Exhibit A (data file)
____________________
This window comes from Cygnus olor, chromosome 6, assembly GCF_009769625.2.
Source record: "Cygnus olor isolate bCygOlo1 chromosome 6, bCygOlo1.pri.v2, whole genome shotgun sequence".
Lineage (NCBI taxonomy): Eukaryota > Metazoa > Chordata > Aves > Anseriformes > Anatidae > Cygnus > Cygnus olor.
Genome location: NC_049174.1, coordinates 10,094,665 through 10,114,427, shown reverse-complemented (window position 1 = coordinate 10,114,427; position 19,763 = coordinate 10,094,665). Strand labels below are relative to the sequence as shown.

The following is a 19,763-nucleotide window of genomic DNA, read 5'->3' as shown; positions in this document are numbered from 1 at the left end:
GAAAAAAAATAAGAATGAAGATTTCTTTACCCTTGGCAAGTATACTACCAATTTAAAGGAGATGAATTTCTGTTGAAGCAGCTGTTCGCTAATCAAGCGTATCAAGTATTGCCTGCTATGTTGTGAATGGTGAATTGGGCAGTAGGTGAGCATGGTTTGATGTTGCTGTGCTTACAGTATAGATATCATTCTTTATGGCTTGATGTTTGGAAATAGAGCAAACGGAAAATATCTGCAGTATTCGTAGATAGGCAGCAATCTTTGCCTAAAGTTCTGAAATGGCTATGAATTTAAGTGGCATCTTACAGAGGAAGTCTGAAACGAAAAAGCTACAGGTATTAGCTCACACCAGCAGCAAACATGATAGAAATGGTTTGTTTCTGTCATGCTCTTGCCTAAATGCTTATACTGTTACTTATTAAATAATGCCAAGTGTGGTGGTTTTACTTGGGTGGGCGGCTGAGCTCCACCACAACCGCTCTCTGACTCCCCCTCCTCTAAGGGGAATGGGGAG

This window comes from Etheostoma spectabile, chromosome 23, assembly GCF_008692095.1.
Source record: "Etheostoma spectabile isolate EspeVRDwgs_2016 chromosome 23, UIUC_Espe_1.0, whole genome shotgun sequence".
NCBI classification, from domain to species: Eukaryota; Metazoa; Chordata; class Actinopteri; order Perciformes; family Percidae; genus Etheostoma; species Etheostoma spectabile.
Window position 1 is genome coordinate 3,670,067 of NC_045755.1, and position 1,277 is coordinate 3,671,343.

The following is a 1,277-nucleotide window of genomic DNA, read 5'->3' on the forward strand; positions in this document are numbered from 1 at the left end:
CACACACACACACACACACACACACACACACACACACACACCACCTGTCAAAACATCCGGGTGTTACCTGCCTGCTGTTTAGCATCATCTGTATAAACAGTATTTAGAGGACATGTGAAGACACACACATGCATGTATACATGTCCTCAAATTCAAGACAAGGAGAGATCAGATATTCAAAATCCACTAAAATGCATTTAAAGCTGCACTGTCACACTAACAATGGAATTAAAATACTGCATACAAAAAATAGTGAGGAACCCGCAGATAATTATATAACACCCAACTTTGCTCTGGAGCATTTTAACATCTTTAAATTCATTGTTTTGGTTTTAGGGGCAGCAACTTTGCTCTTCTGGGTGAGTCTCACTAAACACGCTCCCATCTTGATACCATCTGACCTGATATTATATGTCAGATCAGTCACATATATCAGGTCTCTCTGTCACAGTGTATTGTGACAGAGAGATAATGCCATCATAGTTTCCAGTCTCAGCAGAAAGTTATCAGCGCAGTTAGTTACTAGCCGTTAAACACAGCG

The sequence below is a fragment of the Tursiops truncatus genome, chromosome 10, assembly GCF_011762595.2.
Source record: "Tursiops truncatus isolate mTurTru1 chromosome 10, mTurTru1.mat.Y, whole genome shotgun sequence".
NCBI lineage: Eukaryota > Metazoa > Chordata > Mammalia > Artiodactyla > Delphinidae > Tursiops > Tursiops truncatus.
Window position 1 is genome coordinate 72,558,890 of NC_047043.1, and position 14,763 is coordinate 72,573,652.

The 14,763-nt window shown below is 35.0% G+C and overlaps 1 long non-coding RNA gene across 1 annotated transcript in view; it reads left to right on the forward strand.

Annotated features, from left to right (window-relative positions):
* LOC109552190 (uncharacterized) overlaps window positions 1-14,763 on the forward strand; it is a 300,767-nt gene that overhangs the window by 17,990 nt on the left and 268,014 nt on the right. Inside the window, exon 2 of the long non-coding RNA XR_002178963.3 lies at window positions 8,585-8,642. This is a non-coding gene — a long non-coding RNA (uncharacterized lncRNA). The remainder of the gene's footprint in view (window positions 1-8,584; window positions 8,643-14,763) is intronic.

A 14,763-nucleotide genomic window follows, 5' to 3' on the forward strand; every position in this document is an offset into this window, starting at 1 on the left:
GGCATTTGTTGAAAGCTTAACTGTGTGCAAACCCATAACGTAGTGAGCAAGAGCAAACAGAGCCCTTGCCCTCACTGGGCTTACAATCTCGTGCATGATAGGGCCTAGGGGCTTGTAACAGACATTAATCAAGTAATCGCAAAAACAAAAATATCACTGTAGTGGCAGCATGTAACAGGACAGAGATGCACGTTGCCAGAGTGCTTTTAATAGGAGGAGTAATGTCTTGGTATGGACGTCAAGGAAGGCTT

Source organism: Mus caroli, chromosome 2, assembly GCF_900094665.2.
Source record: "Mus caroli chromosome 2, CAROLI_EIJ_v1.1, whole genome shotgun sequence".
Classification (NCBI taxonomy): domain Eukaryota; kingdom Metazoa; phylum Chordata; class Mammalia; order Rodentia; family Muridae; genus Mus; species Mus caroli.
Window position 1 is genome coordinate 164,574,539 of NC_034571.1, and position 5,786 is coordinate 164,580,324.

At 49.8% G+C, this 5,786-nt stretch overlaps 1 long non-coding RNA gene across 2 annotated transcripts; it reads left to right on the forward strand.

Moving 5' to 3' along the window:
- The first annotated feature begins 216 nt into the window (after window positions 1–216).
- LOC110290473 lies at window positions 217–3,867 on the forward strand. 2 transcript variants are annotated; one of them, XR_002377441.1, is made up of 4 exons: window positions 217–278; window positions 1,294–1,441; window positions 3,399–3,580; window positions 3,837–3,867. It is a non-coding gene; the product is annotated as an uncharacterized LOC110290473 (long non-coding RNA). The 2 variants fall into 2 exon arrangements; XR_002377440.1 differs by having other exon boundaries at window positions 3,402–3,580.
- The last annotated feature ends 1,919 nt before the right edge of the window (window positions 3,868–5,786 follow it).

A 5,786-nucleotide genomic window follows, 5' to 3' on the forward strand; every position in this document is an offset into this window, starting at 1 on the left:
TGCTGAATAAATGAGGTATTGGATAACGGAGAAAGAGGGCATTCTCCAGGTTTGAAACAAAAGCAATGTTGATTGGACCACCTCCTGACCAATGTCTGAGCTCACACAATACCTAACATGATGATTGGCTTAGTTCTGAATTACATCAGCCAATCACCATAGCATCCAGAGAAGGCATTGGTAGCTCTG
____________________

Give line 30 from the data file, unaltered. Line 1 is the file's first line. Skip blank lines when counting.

- The last annotated feature ends 1,919 nt before the right edge of the window (window positions 3,868–5,786 follow it).